Lori Lightfoot’s campaign for mayor of Chicago falls short of the runoff.
Paul Vallas, a former CEO of the Chicago Public Schools, and Brandon Johnson, a Cook County Commissioner, ultimately won the campaign. They will face off against each other in a runoff election on April 4, as no candidate obtained most of the votes. Lightfoot, a Democrat, was defeated in the race.
Voters from both major parties and those not affiliated with either were allowed to cast ballots in this campaign.
By 10:33 p.m. Eastern Time, 93 percent of the ballots had been counted, and the results showed that Vallas had received 33.9 percent of the vote, Johnson had received 20.3 percent, and Lightfoot had received 16.9 percent.
Lightfoot’s opponents have used Chicago’s rising crime rates as a central argument against her.
The number of killings in Chicago reached a 25-year high in 2021, surpassing even the most violent cities, such as New York and Los Angeles.
During her term, the mayor has been criticized for her destructive relationship with law enforcement, resulting in a considerable loss of police officers in recent years as crime has increased in the city.
Paul Vallas, CEO of Chicago Public Schools and director of the city budget, will face Brandon Johnson, a Cook County Board of Commissioners member, in a runoff election on April 4.
No one received more than 50% of the vote to declare victory.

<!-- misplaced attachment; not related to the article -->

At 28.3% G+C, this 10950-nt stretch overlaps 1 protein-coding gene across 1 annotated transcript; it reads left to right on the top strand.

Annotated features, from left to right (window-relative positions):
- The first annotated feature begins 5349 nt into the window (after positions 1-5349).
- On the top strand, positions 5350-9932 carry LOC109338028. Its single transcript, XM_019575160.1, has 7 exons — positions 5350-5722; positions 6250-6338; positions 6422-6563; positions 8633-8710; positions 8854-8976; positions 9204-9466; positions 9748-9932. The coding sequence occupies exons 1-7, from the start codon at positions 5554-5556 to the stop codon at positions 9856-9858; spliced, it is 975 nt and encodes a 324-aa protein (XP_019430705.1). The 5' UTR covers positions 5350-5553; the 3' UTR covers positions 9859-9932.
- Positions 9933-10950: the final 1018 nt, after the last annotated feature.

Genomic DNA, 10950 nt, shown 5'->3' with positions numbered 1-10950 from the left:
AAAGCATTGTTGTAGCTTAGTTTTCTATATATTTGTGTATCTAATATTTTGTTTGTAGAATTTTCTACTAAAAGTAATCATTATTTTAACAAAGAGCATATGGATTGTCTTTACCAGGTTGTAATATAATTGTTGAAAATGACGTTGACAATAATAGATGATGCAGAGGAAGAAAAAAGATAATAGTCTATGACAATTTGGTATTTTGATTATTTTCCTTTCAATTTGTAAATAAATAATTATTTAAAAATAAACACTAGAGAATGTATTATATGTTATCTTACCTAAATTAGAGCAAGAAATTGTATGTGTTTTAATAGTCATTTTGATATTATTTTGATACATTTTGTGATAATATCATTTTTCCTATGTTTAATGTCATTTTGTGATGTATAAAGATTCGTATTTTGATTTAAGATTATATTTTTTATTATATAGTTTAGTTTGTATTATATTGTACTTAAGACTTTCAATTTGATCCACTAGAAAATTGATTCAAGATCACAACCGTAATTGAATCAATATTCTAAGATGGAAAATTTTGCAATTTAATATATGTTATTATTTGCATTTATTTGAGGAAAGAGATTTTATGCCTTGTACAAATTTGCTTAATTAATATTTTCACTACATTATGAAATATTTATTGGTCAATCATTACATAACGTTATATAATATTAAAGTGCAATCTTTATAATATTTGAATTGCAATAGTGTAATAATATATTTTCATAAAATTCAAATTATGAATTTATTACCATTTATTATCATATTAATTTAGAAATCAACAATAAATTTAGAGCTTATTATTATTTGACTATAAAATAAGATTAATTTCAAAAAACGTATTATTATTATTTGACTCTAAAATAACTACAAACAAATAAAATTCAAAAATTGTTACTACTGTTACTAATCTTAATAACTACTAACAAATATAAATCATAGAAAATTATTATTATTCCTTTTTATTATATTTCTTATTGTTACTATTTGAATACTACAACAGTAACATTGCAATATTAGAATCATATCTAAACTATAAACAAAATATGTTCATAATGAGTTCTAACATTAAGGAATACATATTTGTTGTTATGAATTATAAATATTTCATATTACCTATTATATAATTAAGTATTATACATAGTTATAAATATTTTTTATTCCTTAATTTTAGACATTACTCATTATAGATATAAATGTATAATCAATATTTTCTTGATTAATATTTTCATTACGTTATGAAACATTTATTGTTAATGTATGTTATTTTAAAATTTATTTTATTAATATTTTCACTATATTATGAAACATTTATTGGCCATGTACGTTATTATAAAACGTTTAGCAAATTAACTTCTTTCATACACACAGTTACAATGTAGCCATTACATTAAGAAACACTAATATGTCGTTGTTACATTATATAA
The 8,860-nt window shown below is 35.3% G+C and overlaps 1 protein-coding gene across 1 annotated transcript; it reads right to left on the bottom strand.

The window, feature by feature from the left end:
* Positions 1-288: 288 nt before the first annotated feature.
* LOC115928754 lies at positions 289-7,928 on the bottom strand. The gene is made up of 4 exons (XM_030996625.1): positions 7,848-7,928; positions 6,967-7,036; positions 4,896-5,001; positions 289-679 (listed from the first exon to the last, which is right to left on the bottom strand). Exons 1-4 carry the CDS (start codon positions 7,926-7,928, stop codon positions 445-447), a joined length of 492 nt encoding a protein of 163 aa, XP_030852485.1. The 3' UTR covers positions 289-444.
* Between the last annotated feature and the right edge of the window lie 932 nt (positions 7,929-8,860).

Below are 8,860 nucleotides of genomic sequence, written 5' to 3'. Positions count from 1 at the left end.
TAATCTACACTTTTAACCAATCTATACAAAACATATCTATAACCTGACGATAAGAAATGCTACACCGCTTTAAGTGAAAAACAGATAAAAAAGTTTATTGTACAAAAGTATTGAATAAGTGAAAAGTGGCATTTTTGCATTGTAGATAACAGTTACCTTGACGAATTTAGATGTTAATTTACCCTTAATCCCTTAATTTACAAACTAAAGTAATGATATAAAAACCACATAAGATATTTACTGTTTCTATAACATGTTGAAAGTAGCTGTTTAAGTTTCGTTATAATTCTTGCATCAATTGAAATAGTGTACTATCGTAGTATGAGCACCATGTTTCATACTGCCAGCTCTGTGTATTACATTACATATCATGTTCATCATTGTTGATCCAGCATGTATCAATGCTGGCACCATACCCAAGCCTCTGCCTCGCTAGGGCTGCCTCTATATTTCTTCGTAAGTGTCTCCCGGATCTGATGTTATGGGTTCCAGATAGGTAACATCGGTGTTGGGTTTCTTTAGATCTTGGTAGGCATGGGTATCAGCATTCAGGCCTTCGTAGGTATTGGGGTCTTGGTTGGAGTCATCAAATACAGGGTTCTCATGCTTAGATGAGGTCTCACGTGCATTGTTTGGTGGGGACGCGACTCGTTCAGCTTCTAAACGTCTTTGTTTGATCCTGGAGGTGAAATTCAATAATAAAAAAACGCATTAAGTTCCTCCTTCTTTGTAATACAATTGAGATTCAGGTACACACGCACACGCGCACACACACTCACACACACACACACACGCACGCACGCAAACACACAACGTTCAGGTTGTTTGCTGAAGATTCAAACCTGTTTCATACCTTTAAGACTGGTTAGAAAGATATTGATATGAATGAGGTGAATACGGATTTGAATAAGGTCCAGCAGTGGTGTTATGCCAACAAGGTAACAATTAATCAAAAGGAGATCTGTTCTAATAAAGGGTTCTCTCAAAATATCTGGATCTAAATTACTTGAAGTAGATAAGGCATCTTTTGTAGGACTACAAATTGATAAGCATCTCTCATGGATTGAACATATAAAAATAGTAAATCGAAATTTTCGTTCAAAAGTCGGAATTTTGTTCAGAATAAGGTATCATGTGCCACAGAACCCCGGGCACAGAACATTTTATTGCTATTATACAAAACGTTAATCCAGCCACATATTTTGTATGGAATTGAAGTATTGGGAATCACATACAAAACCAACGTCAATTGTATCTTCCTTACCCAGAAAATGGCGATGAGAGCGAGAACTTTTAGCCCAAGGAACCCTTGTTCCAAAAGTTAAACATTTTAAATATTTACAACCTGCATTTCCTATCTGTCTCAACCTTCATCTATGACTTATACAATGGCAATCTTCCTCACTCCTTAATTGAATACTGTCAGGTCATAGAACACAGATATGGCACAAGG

Twitter users were quick to express their relief at the prospect of new leadership in Chicago following the mayor’s defeat. Many users said they were relieved that the city’s crime pandemic would soon be addressed.
In his blog post “The Lori Lightfoot Experiment Is Officially Over,” political analyst Gianno Caldwell, whose brother was murdered in Chicago last year, said that Lightfoot’s tenure as mayor was finished.
Marjorie Taylor Greene, a Republican from Georgia, commented that crime is not profitable in a statement calling out Lightfoot.
Rep. Vernon Jones of Georgia, who ran unsuccessfully for Congress in November, remarked, “The mayor just got the FOOT!” after hearing the news. He also added that even liberals are weary of feeling unsafe, he said, continued by saying that other Democrat mayors should take note if the crime is spiraling out of control in their towns.
Light’s defeat makes him Chicago’s only incumbent mayor to fail in a reelection effort since Jane Byrne, the city’s first female mayor, failed in her Democratic primary in 1983.
Lightfoot, a political newcomer who in 2019 became America’s first black mayor of Chicago, ran for mayor on a platform of ending government corruption.
However, her reelection campaign’s morality was doubted when it was revealed that it had endeavored to send students to Chicago Public Schools and City Colleges in return for course credit.
The Chicago Sun-Times stated that she issued an apology, calling it a “poor mistake” by a young campaign worker.
Despite having some of the strictest gun regulations in the country, Lightfoot’s four-year term was marred by a prolonged strike by the teachers union, confrontations with the police union, and a sharp increase in violent homicide rates.
She claimed that she found it difficult to govern because of factors beyond her control.